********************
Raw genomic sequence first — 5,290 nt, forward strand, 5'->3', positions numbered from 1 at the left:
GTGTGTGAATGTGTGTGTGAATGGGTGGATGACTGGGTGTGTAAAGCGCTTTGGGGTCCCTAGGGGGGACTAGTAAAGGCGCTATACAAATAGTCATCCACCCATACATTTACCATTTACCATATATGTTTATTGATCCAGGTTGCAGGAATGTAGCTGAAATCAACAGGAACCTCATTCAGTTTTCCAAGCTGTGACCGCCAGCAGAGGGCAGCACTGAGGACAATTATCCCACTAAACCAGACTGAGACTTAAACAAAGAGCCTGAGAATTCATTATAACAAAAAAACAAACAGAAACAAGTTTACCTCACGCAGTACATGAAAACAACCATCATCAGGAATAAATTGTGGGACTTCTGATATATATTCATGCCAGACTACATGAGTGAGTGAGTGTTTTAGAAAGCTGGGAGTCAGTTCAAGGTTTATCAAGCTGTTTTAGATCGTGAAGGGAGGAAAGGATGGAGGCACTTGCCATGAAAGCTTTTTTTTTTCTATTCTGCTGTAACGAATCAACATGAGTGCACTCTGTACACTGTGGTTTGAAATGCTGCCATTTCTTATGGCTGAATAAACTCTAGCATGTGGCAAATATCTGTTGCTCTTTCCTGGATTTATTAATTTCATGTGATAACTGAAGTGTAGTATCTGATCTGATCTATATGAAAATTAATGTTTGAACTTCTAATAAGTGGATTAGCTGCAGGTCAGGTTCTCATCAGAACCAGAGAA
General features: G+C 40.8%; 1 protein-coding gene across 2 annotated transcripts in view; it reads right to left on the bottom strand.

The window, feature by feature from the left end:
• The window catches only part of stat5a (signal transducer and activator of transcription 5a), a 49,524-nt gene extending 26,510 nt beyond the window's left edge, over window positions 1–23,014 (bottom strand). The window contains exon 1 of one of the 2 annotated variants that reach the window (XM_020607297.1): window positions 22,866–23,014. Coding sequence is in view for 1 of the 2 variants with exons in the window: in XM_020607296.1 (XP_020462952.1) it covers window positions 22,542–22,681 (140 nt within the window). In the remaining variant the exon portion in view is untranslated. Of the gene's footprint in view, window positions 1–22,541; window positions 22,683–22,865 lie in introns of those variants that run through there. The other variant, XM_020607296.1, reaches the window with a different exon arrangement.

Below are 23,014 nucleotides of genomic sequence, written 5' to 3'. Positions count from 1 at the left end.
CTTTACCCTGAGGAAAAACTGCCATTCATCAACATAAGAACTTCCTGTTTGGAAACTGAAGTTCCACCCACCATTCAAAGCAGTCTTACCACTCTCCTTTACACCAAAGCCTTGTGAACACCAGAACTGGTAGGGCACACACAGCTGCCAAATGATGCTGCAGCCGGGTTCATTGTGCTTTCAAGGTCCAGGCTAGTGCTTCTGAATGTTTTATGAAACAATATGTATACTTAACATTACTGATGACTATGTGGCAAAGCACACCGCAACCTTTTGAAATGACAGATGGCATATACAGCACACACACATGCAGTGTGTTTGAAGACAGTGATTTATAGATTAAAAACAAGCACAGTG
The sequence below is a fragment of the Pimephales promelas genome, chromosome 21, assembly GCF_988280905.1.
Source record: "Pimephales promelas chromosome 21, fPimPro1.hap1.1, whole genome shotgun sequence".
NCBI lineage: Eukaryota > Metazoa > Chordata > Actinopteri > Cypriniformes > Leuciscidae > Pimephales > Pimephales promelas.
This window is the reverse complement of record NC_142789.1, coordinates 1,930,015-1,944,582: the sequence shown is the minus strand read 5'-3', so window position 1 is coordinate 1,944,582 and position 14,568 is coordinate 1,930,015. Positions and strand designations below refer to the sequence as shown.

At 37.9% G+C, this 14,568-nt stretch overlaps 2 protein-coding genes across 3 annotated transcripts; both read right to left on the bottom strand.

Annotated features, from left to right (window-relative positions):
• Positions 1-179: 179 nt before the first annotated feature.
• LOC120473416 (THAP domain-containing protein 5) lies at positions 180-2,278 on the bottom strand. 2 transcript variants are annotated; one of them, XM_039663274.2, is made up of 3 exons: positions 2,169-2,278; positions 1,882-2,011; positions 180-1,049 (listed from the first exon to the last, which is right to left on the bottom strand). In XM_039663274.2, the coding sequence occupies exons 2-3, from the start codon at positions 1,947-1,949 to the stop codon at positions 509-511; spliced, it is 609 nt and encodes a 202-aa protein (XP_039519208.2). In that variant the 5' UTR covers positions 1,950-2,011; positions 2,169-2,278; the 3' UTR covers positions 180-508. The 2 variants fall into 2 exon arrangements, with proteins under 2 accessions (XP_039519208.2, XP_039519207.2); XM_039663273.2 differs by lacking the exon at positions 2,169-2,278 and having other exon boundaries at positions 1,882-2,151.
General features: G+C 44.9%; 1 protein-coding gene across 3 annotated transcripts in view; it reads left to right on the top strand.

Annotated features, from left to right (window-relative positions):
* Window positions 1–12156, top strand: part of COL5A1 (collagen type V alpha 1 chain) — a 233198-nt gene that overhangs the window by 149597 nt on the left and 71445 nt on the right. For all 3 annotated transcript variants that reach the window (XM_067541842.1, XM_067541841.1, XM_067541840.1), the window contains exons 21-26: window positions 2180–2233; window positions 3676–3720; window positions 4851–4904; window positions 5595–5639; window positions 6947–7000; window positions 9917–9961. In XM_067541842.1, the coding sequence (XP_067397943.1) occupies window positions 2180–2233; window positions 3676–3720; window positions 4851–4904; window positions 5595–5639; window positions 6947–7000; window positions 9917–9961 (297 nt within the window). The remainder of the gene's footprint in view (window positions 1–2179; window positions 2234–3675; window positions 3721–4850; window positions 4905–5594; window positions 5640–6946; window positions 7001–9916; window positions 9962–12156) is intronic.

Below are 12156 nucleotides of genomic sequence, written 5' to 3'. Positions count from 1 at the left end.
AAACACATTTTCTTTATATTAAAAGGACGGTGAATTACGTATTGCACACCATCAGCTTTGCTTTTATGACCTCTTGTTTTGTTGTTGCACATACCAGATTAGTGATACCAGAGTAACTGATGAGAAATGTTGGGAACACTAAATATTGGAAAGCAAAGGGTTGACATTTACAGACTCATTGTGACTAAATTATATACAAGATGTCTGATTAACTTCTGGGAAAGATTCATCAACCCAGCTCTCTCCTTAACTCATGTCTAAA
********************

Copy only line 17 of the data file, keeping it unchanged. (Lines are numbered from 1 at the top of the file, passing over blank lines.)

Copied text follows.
Annotated features, from left to right (window-relative positions):